commercial dishwashers in the home--long idosyncratic post


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commercial dishwashers in the home--long idosyncratic post

Wendy Leonard | Feb 5, 2002 12:47 PM

I've never seen a posting on this, so wanted to share my experience with chowhounds. Dishes have always been a huge problem for us; we seem to use every dish in the kitchen. We've always had 2 dishwashers, but even so, sometimes there would be 4+ loads to run. I decided about two years ago to investigate commercial under the counter dishwashers that do a full cycle in 90 seconds. Yes, they really do! I settled on a Hobart LX40 hot water dishwasher (as opposed to one that cleans chemically). However, the price was an impediment--about $4500 new--so decided to buy a used one. First I visited the used restaurant supply stores on the Bowery but felt uncomfortable shelling out so much cash for what was really a pig in a poke and a lot of the businesses seemed pretty sleazy. I eventually ended up buying one on eBay for $1600 directly from a restaurant that had gone out of business.

It is amazing! I've had it for 2 years now and kitchen cleanup is completely different and much faster. It really does wash the dishes in 90 seconds! When you first turn the dishwasher on it warms up for 4 minutes; then each normal cycle takes 90 seconds. Theres also a light 60 second cycle and a heavy cycle that's about 20 seconds longer. It doesn't have a "dry" setting--you just pull the tray out and the dishes are so hot they dry themselves in a minute or two. Except for plastic, of course, I dump plastics in a dish rack to dry. Kitchen cleanup seems more physically intensive with this dishwasher--every couple of minutes you need to pull out a rack of dishes and put them away (still haven't found a machine to put things away) so you are working pretty hard for a limited amount of time. The dishwasher holds one rack at a time, not two like a regular household dishwasher. It fits 22 qt stock pots without difficulty. The dishes also need a bit more prep than a regular dishwasher--my other dishwasher is a Miele. At first I worried that I was just trading one kind of kitchen cleanup work for another but generally I am finished a large cleanup in 30 minutes or so whereas before it would take 2 hours. One kitchen design book mentioned this option but stated that it was too rough on household dishes. I haven't had any problems. I wouldn't put fine crystal in, but I do put Villeroy and Boch china and have not had any breakage or crazing. And I put ordinary wine glasses in with no breakage yet. The only thing that ever self-destructed was an empty plastic Hellmanns mayonnaise jar.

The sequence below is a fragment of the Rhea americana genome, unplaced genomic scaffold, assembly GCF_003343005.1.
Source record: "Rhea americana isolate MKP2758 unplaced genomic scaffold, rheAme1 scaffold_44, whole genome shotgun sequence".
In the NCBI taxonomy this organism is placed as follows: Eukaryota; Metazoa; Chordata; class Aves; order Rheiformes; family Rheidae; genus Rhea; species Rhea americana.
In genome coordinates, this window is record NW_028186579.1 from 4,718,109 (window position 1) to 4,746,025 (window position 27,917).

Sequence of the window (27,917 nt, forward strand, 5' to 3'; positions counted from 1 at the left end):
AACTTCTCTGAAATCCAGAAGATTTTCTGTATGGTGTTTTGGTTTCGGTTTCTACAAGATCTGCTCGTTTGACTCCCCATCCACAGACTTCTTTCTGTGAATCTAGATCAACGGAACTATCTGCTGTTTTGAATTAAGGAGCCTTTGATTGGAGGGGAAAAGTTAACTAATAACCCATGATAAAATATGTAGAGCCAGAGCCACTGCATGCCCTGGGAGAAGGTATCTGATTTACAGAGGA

I checked with my insurance company before I bought it to see if they had any restrictions on commercial dishwashers in the home and they had none. It fits into the same space an ordinary dishwasher does--BUT you also have to have a space next to it for a closed bucket of detergent about the size of a spackle bucket and a small (optional)container of rinse fluid (like Jet-Dry). You don't add the detergent or the rinse fluid; the machine automatically takes it from a tube. The bucket lasts us over a year. If you have children though, you won't want the bucket accessible to them; we have ours in a locked cupboard next to the dishwasher. About the heat generated by the dishwasher. We were told that we would need stainless steel or something counters and we resigned ourselves to replacing our Formica when it distintegrated. Well, it never did; the Formica countertop over the dishwasher is holding up just fine. We just put the dishwasher into the same closed space that the previous dishwasher occupied.

I realize this post will be of interest to only a small segment of readers but wanted to alert you all that there is indeed a dishwasher option that seems completely unknown. I'm mystified actually, why kitchens with $5000 Sub Zero fridges and $5000 Viking stoves still have one one-hour-cycle dishwasher...why Hobart or another manufacturer hasn't adapted one of these machines for high-end residental use.

I DON'T have a high end kitchen--Home Depot cabinets, etc.--but the dishwasher is great for people who cook all the time. Oh, and you can email Hobart with the serial number of any used Hobart you are thinking of buying and they will tell you when it was manufactured. Mine was 4 years old when I bought it.

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